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News | April 3, 2019

The Rocky Mountains Get A Little Greener

Vermont Air National Guard

By Tech. Sgt. Garth Dunkel

 

Shortly after the turn of the New Year, leadership of the 158th Maintenance Group at the Vermont Air National Guard, were contacted by their Colorado Air National Guard counterparts. This correspondence described a circumstance that led to a handful of Green Mountain Boys spending several weeks in the Rockies. As conveyed, the Colorado Phase Dock element of the Maintenance Group reached out to like-units for support in preparing large scale aircraft.

 

As the teams in Vermont transition from the F-16 Fighting Falcon mission to the F-35 Lightning II this fall, there was skilled airmen who were pleased to volunteer.

 

After a predetermined number of flight hours, each F-16 will be removed from flying status and scheduled for “Phase.” During the deliberate process of a Phase, the aircraft is essentially taken apart, inspected, repaired as necessary and put back together. Each asset and team of the Maintenance Group contributes to the Phase process; their level of involvement will be determined by the dedicated Phase crew chiefs and the discrepancies found during the process.

 

“Well, we were only one of six other units that have Block-30 F-16’s. Colorado reached out to all of them; but I’m pretty sure they got every single name of every person in our shop back within a couple of days; so we all just volunteered as soon as they reached out to us,” said Tech. Sgt. John Mullen.

 

Eager to lend a hand, 158th Maintenance Group leadership notified their airmen to determine if a team could be organized to deliver support. The response was overwhelmingly positive. Motivated by challenge and opportunity, Master Sgt. Andrew Maxfield led his team of several crew chiefs and one individual from the structural repair shop, Senior Airman Hayden Lessor.

 

Lessor mentioned, “…it was a really good opportunity and obviously joining (the military) I wanted to go see the world… you hear that everyone knows about the Green Mountain Boys and as soon as we got there, at least the structural guys, they said, ‘We’ve heard great things about you.’”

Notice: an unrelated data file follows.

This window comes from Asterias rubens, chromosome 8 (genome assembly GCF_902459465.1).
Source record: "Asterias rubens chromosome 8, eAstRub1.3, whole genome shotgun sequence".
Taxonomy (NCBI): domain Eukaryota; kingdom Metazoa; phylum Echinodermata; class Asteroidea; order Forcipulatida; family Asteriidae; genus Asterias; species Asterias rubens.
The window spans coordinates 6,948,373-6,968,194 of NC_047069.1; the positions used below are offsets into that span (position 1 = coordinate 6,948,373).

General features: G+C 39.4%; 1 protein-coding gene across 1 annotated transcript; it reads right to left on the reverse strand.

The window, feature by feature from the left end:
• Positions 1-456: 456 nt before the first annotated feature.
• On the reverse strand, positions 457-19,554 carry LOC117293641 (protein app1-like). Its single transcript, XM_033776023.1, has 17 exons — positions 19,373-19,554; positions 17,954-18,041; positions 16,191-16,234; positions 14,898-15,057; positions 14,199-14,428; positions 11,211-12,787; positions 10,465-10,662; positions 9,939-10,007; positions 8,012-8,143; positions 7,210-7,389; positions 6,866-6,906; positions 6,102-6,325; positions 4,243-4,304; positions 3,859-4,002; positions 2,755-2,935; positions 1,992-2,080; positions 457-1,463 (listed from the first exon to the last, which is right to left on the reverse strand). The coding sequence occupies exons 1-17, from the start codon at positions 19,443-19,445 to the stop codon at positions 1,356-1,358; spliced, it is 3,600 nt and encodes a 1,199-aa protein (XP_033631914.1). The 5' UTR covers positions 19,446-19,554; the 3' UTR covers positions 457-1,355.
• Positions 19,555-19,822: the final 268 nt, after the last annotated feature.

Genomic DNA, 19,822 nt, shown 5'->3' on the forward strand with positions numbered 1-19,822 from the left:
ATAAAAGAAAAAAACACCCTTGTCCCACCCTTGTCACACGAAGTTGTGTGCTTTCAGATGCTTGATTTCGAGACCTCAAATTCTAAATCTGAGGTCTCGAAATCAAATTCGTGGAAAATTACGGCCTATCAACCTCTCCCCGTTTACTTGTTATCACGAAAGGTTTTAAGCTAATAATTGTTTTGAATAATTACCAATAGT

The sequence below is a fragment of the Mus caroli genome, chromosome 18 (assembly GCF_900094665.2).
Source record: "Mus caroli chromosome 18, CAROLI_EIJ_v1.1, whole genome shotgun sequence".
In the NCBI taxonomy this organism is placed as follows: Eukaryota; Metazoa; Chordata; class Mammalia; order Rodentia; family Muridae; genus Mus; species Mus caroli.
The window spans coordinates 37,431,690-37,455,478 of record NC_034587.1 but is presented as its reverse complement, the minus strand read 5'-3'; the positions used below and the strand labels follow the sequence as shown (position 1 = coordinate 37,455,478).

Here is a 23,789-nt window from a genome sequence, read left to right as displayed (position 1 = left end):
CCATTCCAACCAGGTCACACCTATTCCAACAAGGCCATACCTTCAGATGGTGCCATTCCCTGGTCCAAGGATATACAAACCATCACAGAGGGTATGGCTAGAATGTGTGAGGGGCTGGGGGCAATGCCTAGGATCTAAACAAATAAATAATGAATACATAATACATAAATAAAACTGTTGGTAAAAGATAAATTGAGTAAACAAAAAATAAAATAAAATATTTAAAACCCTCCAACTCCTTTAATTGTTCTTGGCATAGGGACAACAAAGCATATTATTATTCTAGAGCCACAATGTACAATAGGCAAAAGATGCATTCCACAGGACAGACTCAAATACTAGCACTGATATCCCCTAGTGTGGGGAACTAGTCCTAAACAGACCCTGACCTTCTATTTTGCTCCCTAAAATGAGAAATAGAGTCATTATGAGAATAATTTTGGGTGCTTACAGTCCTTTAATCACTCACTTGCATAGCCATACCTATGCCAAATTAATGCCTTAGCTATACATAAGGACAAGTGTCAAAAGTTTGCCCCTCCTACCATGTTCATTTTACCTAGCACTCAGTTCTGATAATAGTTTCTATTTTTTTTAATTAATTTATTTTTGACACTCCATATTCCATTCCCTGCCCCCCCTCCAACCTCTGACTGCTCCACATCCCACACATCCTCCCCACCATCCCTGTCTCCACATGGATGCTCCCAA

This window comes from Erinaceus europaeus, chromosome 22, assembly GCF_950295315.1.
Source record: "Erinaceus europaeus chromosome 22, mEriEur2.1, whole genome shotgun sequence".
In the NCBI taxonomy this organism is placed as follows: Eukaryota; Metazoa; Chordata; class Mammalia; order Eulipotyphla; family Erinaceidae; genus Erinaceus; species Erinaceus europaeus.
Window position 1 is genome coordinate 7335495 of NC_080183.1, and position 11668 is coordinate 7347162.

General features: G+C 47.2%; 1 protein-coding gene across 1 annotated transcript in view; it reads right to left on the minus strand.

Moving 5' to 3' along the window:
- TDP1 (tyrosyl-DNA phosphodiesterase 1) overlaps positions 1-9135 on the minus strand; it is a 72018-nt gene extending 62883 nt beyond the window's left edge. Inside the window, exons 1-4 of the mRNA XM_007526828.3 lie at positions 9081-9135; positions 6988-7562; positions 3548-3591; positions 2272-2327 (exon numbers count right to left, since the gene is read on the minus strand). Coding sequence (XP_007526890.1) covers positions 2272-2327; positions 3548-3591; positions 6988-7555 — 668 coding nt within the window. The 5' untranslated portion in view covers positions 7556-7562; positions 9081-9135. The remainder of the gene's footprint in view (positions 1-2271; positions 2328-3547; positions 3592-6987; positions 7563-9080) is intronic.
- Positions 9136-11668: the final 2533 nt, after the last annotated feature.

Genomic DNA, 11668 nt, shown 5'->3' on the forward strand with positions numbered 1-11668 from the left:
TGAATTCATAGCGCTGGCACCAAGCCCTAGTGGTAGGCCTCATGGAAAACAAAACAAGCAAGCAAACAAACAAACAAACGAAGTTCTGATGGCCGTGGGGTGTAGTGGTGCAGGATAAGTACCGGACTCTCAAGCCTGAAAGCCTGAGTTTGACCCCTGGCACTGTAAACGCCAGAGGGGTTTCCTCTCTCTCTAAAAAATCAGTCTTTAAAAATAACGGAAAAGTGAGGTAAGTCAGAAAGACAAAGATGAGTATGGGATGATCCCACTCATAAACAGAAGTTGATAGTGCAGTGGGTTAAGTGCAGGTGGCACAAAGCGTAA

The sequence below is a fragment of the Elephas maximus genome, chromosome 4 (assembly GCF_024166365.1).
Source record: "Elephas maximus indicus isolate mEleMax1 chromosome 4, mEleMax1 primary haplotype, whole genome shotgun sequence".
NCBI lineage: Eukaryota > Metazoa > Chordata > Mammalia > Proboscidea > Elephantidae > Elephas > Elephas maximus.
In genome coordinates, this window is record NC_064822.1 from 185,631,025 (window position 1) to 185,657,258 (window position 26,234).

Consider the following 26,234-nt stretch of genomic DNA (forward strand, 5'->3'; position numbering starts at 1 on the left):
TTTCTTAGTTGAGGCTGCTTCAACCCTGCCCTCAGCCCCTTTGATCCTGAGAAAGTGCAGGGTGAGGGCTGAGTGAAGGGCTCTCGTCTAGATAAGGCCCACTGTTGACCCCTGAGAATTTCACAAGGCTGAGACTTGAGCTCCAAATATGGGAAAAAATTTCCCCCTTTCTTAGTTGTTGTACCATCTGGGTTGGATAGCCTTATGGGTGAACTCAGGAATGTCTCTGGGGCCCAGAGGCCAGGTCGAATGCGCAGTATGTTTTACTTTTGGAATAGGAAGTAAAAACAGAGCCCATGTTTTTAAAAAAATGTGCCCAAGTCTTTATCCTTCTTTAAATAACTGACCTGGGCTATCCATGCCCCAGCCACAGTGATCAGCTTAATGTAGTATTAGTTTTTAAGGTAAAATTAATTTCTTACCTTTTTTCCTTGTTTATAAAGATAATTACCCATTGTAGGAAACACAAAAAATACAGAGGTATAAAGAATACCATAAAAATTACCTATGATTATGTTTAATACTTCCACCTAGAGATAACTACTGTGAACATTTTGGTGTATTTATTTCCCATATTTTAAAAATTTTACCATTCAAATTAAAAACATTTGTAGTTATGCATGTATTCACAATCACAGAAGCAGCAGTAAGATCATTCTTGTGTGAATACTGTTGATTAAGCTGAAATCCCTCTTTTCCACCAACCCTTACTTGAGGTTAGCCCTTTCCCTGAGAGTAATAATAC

As the trip advanced, the VTANG team was able to provide recently adopted insight and concepts of the F-16 Phase process to the Colorado airmen.

 

“When we got out there and began talking to their team, we realized that they had some inexperience and had gone through a number of changes in personnel just like we had about four or five years ago when our core really jumped on board. This was a great opportunity to share certain management practices and the way we organize our phase… So we had the opportunity to see that they were going to develop further, faster and be set up for success on these trips because the way we carry ourselves back home,” noted Staff Sgt. Adam Bentley.

 

Mullen concurred, “It would’ve been great for us to do this five years ago; ten years ago; we got just as much from them as they got from us because there were things they do better, and there were things we do better.”

 

Additionally, our Rocky Mountain friends wanted to share their appreciation of their home state with their Vermont brethren.

 

As expressed by Mullen, “The Colorado guys were super awesome hosts! Anything we needed they would bust down doors to get it for us; they were very accommodating!”

 

There is something to be said about the value of shared growth, continued engagement in the process of building a partnership and the candor required for this mutually beneficial arrangement. Both teams provided foundations of mutual trust and harmony because our nation’s military trains in the same manner as we fight. Here, like-minded airmen developed themselves while taking an active role in the development of their colleagues.

 

Staff Sgt. Bentley concluded, “Especially with the F-35 coming, using this (trip) has shown to be very beneficial because you’re going to learn. Instead of getting md-way through a process or at the end of it, as soon as you’re starting up you have these processes identified; they will take that knowledge and share that with us to have an efficient process set up for success.”

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